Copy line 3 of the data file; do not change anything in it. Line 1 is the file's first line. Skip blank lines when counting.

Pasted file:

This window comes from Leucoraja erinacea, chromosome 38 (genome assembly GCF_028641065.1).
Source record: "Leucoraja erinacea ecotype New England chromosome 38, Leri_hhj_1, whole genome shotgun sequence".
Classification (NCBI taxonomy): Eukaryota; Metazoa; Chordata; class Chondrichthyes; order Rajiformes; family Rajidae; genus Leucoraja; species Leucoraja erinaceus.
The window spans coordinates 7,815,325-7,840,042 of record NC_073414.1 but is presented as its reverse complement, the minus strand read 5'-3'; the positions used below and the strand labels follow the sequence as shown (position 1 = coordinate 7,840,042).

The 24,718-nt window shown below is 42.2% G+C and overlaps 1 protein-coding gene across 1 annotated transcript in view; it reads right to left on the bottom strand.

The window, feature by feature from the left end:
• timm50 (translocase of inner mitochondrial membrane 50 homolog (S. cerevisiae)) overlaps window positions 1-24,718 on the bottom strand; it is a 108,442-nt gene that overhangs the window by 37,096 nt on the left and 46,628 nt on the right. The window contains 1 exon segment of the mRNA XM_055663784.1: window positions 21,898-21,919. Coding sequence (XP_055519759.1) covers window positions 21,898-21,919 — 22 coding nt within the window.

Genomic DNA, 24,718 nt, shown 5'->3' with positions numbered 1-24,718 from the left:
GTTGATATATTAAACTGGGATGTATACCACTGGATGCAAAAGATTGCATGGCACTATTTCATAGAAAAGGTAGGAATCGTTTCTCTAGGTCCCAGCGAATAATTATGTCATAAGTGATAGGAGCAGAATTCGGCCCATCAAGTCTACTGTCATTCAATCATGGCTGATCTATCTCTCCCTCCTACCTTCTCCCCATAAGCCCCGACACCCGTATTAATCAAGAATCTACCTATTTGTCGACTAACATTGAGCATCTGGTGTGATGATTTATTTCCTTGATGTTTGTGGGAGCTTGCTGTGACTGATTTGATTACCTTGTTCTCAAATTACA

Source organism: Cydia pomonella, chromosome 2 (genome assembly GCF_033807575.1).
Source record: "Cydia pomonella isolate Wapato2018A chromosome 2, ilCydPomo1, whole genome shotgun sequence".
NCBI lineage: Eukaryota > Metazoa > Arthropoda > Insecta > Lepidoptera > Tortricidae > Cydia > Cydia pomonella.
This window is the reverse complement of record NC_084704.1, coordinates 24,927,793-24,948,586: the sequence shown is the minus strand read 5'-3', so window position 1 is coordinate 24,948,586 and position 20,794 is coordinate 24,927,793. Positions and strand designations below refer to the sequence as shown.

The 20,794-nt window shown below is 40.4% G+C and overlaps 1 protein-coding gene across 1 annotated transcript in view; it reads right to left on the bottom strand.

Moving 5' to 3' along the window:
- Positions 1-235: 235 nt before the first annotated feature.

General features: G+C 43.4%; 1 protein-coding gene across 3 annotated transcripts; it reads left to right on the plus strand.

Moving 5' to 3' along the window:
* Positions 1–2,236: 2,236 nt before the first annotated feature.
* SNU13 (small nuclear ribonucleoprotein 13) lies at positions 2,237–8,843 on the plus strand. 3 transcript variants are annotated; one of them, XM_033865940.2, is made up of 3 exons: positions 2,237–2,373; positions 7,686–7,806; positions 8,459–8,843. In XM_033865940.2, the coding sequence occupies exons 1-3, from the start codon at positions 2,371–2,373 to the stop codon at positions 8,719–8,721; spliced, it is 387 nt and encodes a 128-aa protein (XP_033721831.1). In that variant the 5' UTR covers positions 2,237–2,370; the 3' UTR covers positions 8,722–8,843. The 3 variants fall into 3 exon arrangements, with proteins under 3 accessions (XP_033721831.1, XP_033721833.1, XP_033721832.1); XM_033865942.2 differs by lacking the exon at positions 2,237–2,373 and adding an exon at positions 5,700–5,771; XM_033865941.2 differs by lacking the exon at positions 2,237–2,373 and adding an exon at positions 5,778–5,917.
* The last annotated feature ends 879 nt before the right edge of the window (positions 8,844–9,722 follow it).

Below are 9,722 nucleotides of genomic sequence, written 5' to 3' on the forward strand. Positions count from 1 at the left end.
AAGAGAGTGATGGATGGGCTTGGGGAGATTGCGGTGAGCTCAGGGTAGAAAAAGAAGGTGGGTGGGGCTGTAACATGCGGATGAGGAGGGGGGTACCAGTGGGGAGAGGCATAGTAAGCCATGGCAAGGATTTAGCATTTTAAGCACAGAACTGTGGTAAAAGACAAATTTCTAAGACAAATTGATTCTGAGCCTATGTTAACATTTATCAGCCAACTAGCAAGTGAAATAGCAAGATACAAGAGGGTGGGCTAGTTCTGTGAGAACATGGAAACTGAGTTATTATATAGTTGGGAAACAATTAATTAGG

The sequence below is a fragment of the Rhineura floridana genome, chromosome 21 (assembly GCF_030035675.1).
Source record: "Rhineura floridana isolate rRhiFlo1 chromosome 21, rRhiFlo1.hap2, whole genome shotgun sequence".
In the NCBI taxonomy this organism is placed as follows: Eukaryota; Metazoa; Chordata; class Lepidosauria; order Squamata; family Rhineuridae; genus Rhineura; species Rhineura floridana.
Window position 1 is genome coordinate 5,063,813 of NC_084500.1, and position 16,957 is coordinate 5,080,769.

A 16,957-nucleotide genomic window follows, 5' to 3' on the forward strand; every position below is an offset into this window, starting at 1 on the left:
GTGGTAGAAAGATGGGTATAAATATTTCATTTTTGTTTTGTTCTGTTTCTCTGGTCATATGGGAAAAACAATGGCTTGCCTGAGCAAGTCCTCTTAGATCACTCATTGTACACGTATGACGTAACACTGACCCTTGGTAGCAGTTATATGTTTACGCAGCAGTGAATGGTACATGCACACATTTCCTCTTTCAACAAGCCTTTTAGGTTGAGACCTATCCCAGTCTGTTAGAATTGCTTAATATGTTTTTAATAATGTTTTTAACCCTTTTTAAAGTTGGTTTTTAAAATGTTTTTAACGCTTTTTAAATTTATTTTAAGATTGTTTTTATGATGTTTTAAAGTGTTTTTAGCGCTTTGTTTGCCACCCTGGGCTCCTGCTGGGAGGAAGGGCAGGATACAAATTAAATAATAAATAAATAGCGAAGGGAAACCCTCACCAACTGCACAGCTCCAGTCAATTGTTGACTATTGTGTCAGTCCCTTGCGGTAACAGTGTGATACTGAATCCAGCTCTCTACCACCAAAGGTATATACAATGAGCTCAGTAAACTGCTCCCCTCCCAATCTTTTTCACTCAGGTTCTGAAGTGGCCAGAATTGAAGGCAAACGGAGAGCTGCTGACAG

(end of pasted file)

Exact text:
Classification (NCBI taxonomy): Eukaryota; Metazoa; Chordata; class Chondrichthyes; order Rajiformes; family Rajidae; genus Leucoraja; species Leucoraja erinaceus.